A recession means making tough money decisions, we all know that. But for some, it quite literally means the difference between life and death.
John Murphy is a husband, a father, and a diabetic. He needs insulin, but when the economy collapsed and money tightened up, something had to give. Murphy had to choose between putting food on the table for his family and taking his medication. He chose the former and less than a week later was admitted to the hospital with severe chest pains as his blood pressure skyrocketed.
Murphy is far from alone. For the first time in over a decade, surveys show that Americans are filling fewer prescriptions. In fact, 11% now say they simply cannot afford their medication.
The problem is not relegated just to those without insurance, either. In some cases, even fully-insured patients can’t afford the co-pay that’s required for their drugs.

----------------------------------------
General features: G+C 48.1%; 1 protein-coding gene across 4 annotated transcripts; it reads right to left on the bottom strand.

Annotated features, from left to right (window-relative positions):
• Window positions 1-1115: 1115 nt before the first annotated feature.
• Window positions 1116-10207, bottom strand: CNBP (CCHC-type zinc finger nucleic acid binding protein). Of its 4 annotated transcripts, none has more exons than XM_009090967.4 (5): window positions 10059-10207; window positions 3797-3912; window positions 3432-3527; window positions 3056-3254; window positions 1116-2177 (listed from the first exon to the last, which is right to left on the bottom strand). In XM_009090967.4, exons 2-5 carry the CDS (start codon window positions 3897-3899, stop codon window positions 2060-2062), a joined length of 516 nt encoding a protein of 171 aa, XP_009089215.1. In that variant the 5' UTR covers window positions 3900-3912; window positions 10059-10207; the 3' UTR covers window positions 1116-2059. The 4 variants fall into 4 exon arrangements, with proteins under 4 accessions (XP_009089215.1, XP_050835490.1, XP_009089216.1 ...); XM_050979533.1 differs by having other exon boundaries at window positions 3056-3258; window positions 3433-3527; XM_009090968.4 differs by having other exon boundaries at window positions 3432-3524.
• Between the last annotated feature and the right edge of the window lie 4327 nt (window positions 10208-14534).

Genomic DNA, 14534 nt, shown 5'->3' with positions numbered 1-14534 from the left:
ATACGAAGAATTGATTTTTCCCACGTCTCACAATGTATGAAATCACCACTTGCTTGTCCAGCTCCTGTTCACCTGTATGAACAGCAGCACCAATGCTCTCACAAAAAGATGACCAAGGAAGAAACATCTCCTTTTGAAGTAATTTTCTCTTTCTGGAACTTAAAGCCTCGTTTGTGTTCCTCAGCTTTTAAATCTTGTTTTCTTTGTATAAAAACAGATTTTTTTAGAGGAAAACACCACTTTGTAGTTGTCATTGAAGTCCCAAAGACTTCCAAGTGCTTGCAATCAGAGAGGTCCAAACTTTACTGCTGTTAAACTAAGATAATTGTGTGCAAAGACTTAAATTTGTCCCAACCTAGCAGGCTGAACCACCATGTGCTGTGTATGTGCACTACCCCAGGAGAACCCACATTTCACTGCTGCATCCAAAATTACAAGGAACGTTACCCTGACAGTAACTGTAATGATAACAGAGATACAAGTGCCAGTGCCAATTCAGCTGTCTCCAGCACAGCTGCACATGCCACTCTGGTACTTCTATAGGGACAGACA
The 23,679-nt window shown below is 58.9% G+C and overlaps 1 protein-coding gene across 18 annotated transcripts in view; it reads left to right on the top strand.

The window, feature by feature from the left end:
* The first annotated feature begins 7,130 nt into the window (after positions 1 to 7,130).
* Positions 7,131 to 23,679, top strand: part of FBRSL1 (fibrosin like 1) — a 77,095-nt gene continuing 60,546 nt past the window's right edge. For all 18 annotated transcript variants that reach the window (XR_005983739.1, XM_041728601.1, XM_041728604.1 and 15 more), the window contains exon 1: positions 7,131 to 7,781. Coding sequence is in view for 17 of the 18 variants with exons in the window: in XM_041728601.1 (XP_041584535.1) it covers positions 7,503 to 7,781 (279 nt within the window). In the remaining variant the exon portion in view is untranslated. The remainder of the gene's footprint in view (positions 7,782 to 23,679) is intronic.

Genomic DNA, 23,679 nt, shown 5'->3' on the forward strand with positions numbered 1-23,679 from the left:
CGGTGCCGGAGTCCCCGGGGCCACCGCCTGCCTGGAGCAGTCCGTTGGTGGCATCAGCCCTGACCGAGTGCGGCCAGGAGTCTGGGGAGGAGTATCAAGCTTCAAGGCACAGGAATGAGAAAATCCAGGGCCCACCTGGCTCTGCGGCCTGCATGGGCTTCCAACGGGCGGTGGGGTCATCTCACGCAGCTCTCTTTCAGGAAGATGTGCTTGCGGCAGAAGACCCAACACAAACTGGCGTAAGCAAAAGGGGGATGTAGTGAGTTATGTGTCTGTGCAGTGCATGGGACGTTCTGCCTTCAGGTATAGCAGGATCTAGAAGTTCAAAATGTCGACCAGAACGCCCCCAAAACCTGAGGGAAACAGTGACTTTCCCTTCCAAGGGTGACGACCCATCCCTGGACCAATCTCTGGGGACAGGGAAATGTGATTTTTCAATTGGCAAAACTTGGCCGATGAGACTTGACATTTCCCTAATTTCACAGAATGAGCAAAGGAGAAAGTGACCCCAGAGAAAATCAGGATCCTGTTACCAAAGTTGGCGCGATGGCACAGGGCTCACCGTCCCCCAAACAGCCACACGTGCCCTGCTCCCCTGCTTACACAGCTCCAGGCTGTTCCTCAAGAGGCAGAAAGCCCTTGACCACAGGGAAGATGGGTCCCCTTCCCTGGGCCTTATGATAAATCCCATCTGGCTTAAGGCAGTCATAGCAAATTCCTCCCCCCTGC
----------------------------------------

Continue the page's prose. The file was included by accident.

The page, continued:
To make matters worse, now some people are skipping their doctor’s appointments altogether. According to a new study, 36% of Americans have put off needed care – and that may cost us all in the end by way of higher insurance premiums.
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NBC News’ Jeff Rossen, who filed this report for On The Money, remarked that he found dozens of cases like John Murphy in all corners of the country. This is a growing problem, he says, and unfortunately there is not a cure-all for most people trapped under the crushing weight of drug costs. People should know that they can talk to and work with their doctors to be put on a special payment plans, and of course, to always ask for the generic versions of drugs.
Additionally, some simple research at sites like DestinationRX and at local supermarkets and big-box stores like Costco can turn up some affordable solutions and some true steals. For instance, did you know that Stop & Shop is offering free 14-day supplies of antibiotics through March 21?
Of course, as Donny Deutsch posited on Wednesday’s show, the drug companies could always just lower their prices.
We’ll see if they’re listening.